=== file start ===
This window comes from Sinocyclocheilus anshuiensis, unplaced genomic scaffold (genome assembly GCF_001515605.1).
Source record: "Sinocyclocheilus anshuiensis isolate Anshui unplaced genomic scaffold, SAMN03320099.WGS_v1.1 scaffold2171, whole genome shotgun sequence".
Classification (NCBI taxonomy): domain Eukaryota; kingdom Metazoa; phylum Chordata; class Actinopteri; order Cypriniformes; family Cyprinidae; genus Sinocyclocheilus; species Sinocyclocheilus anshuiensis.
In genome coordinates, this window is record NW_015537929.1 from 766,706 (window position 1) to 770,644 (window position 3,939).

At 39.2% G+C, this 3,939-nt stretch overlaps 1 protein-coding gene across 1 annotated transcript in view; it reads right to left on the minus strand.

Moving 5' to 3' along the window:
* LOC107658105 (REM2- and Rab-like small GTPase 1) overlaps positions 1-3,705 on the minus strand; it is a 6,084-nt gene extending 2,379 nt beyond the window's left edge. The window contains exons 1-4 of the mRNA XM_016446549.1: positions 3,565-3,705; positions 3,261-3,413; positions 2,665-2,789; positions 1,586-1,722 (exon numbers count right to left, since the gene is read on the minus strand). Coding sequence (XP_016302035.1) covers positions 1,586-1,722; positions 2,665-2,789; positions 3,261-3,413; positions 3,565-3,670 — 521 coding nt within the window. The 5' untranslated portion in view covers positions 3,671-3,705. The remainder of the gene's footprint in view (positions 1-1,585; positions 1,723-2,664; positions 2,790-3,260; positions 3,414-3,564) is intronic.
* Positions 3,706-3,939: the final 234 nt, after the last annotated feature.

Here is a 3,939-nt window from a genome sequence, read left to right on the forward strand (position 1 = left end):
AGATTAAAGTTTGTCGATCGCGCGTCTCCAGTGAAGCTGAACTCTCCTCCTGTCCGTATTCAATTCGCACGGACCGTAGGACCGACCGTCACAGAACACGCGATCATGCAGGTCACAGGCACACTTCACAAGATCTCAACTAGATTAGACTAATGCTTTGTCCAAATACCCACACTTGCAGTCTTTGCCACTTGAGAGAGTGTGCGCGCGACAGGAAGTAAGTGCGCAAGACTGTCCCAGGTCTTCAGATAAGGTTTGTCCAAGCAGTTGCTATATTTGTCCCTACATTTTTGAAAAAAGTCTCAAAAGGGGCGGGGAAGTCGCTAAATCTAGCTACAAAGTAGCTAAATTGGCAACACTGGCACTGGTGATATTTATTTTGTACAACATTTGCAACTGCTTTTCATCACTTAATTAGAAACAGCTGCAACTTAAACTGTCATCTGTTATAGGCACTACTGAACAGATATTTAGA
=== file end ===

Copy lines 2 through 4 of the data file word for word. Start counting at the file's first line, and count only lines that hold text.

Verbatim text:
Source record: "Sinocyclocheilus anshuiensis isolate Anshui unplaced genomic scaffold, SAMN03320099.WGS_v1.1 scaffold2171, whole genome shotgun sequence".
Classification (NCBI taxonomy): domain Eukaryota; kingdom Metazoa; phylum Chordata; class Actinopteri; order Cypriniformes; family Cyprinidae; genus Sinocyclocheilus; species Sinocyclocheilus anshuiensis.
In genome coordinates, this window is record NW_015537929.1 from 766,706 (window position 1) to 770,644 (window position 3,939).